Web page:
Angion Biomedica Nears End of Clinical Trials for Organ-Repairing Molecule

Human body illustration

Repairing a damaged organ in order to allow an individual to have a healthier life, as well as a greater quality of life, could soon be a reality as New York-based Angion Biomedica Corp. moves toward completing clinical trials of its lead asset.

The company is developing ANG-3777, a small molecule harnessing the effects of Hepatocyte growth factor (HGF). HGF is an organ repair protein best known for providing the liver with a unique ability to regenerate itself. Angion research has noted that HGF also triggers extensive self-repair pathways within the kidneys, liver, heart, brain and lungs. Angion researchers discovered a small molecule that allows the body to drive a healing response.

Angion Chief Executive Officer Jay Venkatesan, who joined the company last year, said in a typical case when a patient has an injured organ, the body will attempt to repair itself. Angion’s lead candidate operates along the HGF pathway and “drives some self-repair along the natural pathways,” he told BioSpace in an exclusive interview. Currently, Venkatesan said there is no therapeutic on the market that delivers the same effect. Angion has begun its research with ANG-3777 in the kidney, and if it continues to demonstrate efficacy and safety in the late-stage trial, Venkatesan said the company will likely explore its uses in other organs.

“Right now it seems to be a ubiquitous path,” Venkatesan said. That means that the Angion candidate could drive a healing response in almost any organ in the body. “It’s interesting to see what the limits are.”

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ANG-3777 is in two studies, a Phase II and a Phase III. The late-stage study concerns patients who have undergone a kidney transplant. The trial will continue a Phase II study of kidney transplant patients who had low or no urine output post-transplant. In the Phase II trial, patients were provided three doses of ANG-3777 within three days of the transplant. Over an assessed period of 28 days, the patients demonstrated increased urine output, lowered serum creatinine and improved renal function. Additionally, the results showed that the dosing reduced the need for dialysis. The Phase II observations, which Venkatesan said was meant to be a proof-of-concept study, will be confirmed in the Phase III GIFT (Graft Improvement Following Transplantation) study. In the late-stage trial, patients will be provided three doses of ANG-3777 or placebo within 30 hours of transplant. The trial will include about 300 people. Data from this trial is expected in the first quarter of 2020.

The data was compelling enough for Vivek Ramaswamy’s Sinovant to license ANG-3777 for potential commercialization in the People's Republic of China, Hong Kong, Macau and Taiwan. Sinovant will conduct clinical trials of the asset, which it dubbed BB3, in China.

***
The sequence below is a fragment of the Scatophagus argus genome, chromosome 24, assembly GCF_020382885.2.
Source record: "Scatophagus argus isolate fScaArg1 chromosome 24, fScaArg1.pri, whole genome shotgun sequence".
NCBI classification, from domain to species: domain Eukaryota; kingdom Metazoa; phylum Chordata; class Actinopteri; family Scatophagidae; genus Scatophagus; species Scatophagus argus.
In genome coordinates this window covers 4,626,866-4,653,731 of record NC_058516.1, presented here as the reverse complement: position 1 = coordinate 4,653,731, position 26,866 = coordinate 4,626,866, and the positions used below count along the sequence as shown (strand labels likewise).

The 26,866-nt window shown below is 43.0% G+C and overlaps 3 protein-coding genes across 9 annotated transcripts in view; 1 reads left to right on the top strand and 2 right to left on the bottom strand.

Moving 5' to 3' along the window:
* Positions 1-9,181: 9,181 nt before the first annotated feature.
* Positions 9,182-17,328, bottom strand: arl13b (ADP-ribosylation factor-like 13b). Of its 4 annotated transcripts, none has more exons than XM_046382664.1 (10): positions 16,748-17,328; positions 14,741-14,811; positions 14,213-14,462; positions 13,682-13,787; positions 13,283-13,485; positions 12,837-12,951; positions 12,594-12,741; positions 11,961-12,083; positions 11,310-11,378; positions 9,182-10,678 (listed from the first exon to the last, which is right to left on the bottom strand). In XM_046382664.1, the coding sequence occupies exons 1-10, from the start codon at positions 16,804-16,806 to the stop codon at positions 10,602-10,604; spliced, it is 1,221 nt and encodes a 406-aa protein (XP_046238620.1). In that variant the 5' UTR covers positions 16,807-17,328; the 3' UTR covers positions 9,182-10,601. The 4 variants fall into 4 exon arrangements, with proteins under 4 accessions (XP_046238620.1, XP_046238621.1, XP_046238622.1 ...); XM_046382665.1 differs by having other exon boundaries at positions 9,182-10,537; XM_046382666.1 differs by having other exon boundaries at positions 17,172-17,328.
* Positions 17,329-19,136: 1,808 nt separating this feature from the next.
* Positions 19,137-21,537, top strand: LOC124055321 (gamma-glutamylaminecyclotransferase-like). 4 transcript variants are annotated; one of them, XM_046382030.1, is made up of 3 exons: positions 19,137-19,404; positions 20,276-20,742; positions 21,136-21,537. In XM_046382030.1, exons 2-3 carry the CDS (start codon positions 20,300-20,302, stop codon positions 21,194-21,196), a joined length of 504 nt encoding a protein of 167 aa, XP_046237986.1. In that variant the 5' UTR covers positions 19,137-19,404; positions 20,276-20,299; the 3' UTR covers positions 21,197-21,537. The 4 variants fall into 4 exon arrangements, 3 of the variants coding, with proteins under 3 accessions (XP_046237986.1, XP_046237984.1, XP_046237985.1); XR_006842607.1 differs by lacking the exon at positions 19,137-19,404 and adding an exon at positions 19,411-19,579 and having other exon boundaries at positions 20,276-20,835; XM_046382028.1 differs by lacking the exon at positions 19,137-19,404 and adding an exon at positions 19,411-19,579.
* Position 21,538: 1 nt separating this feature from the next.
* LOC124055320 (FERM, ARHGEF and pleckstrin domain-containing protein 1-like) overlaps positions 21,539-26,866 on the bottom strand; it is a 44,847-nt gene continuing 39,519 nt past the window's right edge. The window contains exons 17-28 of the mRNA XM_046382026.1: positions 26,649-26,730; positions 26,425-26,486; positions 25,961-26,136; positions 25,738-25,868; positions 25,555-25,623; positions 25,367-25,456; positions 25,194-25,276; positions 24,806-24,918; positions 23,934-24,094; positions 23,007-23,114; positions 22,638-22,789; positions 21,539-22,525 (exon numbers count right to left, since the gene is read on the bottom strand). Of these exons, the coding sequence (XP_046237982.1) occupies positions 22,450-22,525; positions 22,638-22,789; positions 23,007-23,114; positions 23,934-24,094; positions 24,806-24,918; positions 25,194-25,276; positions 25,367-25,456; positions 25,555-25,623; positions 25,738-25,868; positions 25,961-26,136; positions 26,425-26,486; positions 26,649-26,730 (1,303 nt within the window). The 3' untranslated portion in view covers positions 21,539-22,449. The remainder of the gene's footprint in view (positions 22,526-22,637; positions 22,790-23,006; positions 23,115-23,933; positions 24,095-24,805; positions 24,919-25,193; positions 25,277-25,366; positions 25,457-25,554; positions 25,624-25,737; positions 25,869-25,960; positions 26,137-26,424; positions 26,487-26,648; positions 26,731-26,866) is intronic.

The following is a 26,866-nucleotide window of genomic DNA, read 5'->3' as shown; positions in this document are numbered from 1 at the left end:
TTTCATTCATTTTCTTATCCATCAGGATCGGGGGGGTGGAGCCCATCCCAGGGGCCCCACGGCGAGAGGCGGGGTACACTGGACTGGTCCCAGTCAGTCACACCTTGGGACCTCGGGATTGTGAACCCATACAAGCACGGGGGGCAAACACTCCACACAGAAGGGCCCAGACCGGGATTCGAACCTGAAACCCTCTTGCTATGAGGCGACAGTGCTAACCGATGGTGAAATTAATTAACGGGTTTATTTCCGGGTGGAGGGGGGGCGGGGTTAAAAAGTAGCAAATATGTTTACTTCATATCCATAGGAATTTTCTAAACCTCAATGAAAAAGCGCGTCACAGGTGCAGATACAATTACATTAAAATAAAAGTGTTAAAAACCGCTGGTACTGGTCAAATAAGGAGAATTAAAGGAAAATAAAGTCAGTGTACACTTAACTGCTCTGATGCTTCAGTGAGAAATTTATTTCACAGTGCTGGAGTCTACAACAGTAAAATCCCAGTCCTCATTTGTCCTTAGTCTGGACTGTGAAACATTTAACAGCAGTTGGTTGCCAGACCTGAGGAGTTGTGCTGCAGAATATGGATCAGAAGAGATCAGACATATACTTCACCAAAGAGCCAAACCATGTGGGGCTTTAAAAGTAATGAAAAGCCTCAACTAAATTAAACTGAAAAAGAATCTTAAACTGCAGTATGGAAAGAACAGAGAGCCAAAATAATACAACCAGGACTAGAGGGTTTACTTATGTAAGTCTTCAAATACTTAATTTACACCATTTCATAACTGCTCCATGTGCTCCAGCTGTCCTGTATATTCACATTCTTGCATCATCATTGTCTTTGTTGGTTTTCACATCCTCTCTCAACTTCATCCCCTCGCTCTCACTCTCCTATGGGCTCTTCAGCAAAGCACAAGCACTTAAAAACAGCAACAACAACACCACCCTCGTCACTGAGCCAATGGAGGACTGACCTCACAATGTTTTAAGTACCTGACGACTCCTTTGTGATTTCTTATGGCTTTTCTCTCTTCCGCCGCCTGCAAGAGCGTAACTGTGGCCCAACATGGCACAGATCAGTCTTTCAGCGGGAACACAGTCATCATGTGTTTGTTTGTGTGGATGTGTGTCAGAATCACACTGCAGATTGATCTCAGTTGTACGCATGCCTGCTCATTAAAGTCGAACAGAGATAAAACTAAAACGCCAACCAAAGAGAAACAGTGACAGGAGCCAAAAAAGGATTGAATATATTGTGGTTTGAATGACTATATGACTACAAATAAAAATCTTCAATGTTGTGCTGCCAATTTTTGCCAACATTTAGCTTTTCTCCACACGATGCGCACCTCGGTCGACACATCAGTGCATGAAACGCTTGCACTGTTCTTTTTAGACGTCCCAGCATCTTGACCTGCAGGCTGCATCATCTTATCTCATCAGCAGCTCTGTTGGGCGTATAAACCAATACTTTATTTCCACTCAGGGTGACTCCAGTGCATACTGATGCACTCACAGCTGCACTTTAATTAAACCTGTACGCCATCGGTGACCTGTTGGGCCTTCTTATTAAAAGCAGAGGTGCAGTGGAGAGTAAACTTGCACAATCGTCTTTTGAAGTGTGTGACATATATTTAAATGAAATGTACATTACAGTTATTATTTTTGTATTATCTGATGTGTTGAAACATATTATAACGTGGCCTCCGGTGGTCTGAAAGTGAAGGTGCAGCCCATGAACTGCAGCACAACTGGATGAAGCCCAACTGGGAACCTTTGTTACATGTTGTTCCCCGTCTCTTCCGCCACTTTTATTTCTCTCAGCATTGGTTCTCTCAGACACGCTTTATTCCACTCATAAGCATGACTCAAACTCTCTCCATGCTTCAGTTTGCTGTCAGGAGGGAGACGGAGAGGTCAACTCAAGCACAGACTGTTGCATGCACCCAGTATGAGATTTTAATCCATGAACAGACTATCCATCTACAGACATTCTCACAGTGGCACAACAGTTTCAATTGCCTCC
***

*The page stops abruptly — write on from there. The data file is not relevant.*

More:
Angion is also conducting a mid-stage trial in cardiac patients. Data from this trial is expected in the second quarter next year. Angion plans to initiate a heart attack study as well in order to improve measure of heart function following catheterization.

ANG-3777 isn’t the only exciting asset in Angion’s pipeline. Last week the company secured a $4.76 million Department of Defense follow-on grant for ANG-3070, the company’s precision drug candidate for the treatment of fibrotic diseases. Specifically, ANG-3070 is in development for primary focal segmental glomerulosclerosis (FSGS), a form of chronic kidney disease.

The DoD grant supports a previous $2.2 million grant that was used to establish preclinical proof-of-concept for ANG-3070 as an anti-fibrotic agent with the potential to delay or halt the progression of FSGS. Angion partnered with Nephrotic Syndrome Study Network to advance the study of ANG-3070. The study data is expected to support the completion of an Investigational New Drug Application and launch human studies of ANG-3070 for FGS and other fibrotic conditions. Venkatesan anticipates the potential start of Phase I trials in the third quarter of this year and the beginning of efficacy studies in 2020.

As Angion pushes forward with the development of its candidates, the company is also pushing forward in growth. Venkatesan said the company will likely double in headcount by the end of the year.

“I’ve been happy with the progress we’re making with 3777 and pushing 3070 into the clinic. Once that gets into the clinic, there’s a lot of places we can go with that,” Venkatesan said.

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